[Spread-users] Question about thread-safety

Jonathan Stanton jonathan at cnds.jhu.edu
Mon Jun 16 17:53:12 EDT 2003

On Mon, Jun 16, 2003 at 05:38:01PM -0400, John Schultz wrote:
> >>NOTE: if anyone knows how to instruct Unix/Linux systems not to reuse
> >>file descriptor IDs in a process, could you please email me or the list
> >>a good reference (with page #)? Thanks!
> > It is part of the guaranteed semantics of open() that it returns the
> > lowest available file descriptor, so there's definitely no way to do
> > this unless you simply keep it open.
> Doesn't this cause a general race condition in multi-threaded Unix/Linux
> applications that open and close file descriptors in multiple threads?
> The race condition: a thread is about to operate on file descriptor x, but
> just before it does another thread(s) close x and create a new file
> descriptor which is assigned the same value as x.
> To avoid this race condition wouldn't all calls that create and/or close
> file descriptors have to be done in a single thread that ensures no other
> threads are operating on any file descriptors it is about to close? If so,
> that seems like a BAD thing to me.

It sounds like you are asking "Why doesn't the OS interface solve this
synchronization problem for me?" and the answer is that it isn't always
true that you want the OS to solve it for you. 

There are lots of reasons it is like this now: History (64bit counters
on 16 bit machines? in 1978?), size of id (32->64 doubles the memory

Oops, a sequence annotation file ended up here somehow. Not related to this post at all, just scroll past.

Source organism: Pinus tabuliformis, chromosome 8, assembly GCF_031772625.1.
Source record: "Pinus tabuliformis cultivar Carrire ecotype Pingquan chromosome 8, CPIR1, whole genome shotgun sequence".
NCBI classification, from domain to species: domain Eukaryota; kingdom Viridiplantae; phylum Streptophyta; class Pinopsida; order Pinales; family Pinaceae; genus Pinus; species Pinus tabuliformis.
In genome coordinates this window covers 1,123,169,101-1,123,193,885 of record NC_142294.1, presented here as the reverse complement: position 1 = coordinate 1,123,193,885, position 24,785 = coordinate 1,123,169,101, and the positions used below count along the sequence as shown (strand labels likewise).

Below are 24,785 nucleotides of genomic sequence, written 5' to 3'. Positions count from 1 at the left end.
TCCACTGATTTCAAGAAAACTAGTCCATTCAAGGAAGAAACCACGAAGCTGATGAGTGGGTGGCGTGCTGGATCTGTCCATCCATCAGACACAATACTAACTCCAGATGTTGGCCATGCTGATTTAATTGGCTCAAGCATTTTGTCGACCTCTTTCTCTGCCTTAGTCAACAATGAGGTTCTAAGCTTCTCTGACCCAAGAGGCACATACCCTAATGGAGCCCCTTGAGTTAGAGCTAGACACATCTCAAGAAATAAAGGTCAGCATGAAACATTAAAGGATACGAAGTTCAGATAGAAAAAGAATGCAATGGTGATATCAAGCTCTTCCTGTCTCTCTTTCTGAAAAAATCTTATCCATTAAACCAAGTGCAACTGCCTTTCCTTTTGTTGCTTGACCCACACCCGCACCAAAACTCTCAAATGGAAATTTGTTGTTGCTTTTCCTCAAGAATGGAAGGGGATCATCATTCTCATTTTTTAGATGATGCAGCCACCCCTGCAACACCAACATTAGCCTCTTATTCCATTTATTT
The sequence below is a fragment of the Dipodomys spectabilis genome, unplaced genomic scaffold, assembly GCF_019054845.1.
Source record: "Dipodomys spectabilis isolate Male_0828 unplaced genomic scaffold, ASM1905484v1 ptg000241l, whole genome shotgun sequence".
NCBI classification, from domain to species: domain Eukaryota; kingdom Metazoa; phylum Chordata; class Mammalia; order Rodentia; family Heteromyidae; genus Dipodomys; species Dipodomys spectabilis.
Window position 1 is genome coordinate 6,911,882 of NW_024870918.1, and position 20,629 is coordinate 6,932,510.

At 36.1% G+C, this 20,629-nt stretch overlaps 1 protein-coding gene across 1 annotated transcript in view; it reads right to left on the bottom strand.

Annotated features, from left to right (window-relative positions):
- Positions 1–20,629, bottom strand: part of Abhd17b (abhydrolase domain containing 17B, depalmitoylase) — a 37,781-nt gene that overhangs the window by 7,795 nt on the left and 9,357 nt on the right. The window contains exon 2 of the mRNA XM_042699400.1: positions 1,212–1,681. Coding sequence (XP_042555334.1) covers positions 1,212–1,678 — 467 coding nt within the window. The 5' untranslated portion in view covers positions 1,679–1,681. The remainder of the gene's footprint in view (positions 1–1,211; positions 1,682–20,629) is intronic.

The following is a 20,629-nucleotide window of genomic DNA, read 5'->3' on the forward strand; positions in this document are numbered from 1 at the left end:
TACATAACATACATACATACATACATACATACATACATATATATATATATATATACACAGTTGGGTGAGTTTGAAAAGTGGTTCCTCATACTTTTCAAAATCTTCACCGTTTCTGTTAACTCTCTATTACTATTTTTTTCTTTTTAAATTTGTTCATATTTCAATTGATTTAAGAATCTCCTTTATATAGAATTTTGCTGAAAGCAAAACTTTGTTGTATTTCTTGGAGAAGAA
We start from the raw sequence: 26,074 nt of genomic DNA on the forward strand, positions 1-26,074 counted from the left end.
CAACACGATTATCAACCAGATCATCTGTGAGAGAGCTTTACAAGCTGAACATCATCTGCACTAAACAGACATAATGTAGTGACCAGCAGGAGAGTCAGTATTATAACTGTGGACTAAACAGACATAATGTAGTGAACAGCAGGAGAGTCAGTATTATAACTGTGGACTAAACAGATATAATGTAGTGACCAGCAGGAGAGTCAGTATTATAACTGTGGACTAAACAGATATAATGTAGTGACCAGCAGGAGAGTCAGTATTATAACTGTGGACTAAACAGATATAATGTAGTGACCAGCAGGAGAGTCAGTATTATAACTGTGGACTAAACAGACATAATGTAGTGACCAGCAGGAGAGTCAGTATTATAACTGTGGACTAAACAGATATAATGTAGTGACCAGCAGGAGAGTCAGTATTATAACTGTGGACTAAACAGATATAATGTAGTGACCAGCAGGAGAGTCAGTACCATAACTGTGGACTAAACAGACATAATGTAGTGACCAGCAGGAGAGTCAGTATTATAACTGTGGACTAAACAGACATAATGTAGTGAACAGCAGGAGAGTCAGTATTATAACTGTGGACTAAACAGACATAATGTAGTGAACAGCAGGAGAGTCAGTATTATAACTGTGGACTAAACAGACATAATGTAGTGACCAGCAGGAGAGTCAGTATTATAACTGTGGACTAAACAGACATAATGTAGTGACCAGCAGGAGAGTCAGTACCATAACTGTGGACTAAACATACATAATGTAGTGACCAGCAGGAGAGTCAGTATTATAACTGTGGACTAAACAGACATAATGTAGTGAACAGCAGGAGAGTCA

cost), usefulness (having all allocated fd's be contiguous numbers makes
it easy to scan through them and be sure you got them all, think about
scanning through all values of a 64bit counter to see which ones are

I agree with multithreaded programs this behaviour requires you to
synchronize fd creation/destruction and not treat fd's as globally
unique 'eternal' ids, but rather globally unique 'at one point in time'
ids. But is this really such a big deal?

> I disagree on practical grounds.  You could use a 64b counter that is only
> incremented to assign file descriptor IDs -- if you flip that bad boy,
> then exit.  Of course, because we are talking about file descriptors, by
> then homo sapiens probably would have already evolved into something else.

As I pointed out above there are some disadvantages of 64b counters, and
some historical baggage. And on theoretical grounds, even though 64b is
big (yes, I agree it is really really big :-)), it is still finite,
while the current scheme only limits to a finite number the 'currently'
allocated fds, rather then limit the number of fds allocated 'over all


Jonathan R. Stanton         jonathan at cs.jhu.edu
Dept. of Computer Science   
Johns Hopkins University    

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